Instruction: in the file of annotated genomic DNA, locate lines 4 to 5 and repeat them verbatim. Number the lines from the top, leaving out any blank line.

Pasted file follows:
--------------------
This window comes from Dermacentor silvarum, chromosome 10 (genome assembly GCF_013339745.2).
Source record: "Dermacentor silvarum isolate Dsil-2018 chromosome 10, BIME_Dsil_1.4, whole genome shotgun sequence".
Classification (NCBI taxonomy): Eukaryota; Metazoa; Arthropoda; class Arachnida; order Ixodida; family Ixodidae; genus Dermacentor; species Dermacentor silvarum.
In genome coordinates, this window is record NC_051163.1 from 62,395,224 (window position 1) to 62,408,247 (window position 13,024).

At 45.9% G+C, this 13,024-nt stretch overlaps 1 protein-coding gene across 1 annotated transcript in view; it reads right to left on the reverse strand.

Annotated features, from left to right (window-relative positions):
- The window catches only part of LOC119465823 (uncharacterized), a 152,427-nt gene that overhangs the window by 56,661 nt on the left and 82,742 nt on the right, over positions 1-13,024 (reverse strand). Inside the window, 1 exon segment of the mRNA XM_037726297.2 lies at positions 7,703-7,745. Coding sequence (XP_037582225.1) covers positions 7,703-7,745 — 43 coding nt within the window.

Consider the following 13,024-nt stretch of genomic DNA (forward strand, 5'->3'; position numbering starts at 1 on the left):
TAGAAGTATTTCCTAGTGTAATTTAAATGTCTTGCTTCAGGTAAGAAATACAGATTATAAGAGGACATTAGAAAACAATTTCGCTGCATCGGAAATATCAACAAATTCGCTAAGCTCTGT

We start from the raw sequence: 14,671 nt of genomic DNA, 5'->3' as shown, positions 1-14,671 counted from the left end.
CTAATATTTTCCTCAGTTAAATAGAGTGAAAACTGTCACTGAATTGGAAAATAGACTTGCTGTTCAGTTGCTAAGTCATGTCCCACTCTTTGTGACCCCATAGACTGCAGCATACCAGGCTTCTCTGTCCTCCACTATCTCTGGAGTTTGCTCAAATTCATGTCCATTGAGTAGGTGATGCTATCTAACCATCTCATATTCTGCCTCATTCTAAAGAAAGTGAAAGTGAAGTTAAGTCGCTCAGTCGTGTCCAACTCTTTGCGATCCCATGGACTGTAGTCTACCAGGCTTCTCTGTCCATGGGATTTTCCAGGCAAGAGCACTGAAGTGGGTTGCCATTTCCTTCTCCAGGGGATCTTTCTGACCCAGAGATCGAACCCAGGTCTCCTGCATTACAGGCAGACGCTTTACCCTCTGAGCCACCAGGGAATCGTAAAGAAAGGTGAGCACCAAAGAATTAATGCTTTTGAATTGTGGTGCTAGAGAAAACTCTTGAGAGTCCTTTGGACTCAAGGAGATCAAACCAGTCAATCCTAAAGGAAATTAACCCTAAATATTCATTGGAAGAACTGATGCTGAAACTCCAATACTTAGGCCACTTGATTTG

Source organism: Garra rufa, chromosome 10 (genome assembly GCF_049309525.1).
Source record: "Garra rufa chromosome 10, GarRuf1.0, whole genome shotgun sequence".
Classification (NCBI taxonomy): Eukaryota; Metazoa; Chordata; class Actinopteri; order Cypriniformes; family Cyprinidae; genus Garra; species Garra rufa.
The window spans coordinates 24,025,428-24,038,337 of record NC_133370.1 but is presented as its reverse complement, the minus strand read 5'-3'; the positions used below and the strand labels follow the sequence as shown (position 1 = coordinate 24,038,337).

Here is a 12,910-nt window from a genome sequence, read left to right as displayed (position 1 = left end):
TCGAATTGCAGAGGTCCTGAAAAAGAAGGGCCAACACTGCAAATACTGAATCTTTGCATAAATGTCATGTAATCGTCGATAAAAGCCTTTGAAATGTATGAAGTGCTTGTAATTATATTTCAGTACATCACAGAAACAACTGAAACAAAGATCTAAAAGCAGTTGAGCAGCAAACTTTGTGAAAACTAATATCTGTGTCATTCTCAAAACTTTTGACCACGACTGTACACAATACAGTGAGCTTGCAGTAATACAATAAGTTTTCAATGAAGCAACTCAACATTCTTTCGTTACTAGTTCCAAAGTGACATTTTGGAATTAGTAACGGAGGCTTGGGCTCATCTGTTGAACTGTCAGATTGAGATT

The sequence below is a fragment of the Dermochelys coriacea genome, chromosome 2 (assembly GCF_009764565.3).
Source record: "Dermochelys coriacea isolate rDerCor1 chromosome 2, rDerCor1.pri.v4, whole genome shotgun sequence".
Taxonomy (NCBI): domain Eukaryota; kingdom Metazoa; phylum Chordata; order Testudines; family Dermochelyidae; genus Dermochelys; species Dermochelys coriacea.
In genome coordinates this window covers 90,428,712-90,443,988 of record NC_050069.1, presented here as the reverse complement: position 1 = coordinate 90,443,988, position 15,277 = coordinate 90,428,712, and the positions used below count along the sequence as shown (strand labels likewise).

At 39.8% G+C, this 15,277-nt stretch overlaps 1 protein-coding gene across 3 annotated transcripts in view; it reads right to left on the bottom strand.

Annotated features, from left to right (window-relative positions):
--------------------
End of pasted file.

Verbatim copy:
In genome coordinates, this window is record NC_051163.1 from 62,395,224 (window position 1) to 62,408,247 (window position 13,024).

At 45.9% G+C, this 13,024-nt stretch overlaps 1 protein-coding gene across 1 annotated transcript in view; it reads right to left on the reverse strand.